Fine Wine Investment Outperforms All Other Investment Classes Including Gold

 Fine Wine Investment Outperforms All Other Investment Classes Including Gold


On the last day of 2010, Liv-ex published the results of the Liv-ex Fine Wine 50 Index. This indicator tracks the performance of 10 vintages of the 5 Bordeaux First Growths (Lafite, Latour, Mouton, Margaux liv @ mb showflat and Haut Brion). For the first time in its history, it broke the 400 barrier, having been based at 100 in January 2004.

Fine wine as measured by this index in 2010 outperformed all other investment classes including gold and crude oil and made the S&P 500 and FTSE 100 pale in comparison. Even measured over 5 years time, wine easily shows the highest returns:

1 year 2 year 5 year

Liv-ex Fine Wine 50 57% 93% 269%

Gold 35% 52% 204%

Crude Oil 20% 97% 69%

S&P 500 13% 40% 1%

FTSE 100 11% 35% 7%

These figures have attracted a lot of attention from the media. In the past 3 years, it has also led to a surge in the number of companies that sell fine wine as an investment. Some good and some not so good. Whilst investing in fine wine is quite straightforward, you do need to know some of the basics.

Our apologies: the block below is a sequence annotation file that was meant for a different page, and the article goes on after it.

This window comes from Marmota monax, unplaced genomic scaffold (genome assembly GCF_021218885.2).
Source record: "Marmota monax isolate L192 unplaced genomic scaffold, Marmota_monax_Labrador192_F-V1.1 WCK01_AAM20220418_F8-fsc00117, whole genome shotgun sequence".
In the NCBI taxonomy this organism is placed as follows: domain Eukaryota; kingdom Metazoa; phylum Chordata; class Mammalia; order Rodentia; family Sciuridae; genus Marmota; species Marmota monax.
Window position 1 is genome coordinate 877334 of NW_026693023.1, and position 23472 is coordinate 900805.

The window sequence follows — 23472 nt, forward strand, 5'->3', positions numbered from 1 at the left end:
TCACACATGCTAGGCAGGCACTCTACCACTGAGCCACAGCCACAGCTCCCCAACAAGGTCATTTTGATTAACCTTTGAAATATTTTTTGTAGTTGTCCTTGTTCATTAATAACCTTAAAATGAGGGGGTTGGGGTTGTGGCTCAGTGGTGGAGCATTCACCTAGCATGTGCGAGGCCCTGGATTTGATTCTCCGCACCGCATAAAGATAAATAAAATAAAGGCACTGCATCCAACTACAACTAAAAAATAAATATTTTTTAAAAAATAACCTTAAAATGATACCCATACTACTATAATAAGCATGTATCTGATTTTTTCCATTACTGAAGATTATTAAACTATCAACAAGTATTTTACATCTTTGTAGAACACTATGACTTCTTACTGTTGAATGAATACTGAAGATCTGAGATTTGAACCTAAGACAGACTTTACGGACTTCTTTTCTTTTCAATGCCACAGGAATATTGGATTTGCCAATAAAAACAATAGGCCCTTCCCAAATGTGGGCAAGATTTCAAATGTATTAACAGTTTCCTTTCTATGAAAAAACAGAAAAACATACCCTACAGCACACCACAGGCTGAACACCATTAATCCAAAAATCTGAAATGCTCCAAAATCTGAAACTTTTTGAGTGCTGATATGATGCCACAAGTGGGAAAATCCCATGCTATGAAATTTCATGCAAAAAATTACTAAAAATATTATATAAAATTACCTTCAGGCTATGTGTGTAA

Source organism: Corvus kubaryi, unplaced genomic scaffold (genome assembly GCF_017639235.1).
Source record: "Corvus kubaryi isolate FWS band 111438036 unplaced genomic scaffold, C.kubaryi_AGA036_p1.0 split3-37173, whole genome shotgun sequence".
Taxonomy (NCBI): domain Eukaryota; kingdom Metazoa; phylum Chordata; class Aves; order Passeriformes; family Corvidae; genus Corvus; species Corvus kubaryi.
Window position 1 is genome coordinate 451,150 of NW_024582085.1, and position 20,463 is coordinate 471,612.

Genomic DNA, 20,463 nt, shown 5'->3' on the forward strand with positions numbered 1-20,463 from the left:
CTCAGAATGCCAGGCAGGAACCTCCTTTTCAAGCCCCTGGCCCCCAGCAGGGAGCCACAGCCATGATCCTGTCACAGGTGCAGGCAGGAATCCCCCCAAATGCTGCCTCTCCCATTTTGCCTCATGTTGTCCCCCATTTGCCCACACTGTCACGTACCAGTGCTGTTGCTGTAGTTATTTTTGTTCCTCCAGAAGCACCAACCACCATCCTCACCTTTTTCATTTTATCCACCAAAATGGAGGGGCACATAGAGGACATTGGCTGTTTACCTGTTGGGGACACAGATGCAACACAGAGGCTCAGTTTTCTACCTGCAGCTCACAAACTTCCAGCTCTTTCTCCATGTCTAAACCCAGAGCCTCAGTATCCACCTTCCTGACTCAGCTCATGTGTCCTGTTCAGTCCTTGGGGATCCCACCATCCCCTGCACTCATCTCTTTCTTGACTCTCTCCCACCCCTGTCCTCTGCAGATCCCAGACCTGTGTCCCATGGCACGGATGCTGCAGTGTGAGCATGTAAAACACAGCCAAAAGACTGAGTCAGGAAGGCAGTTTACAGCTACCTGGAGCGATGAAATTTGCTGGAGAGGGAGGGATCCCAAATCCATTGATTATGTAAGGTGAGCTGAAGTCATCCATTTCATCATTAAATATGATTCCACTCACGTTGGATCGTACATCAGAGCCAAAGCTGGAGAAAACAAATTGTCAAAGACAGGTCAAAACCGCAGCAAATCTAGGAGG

Even if you don’t want to familiarize yourself with the wines themselves, you do need to have an understanding of how the companies that help you to buy into fine wine operate.

Basically, you have 3 options:

1- Buying into a wine investment fund

2- Going through a fine wine investment broker

3- Buying directly from a fine wine merchant

Which option is best for you depends for a large part on how much guidance and advise you need. The first 2 options will mean you pay a substantial management fee and you will most likely also pay a performance based fee, but you will be taken by the hand. In return you get the expertise that will hopefully lead to a good return on your investment. The best funds and less so the brokers have the expertise to potentially make your portfolio do better than when bought yourself or when bought based on advise of wine merchants. At the same time, particularly the wine funds will be the most traditional and conservative in their pick of wines. A disadvantage of the funds is that you don’t know nor have a say in which wines they buy. And therefore you’re also unable to judge whether you pay a fair price for these wines.



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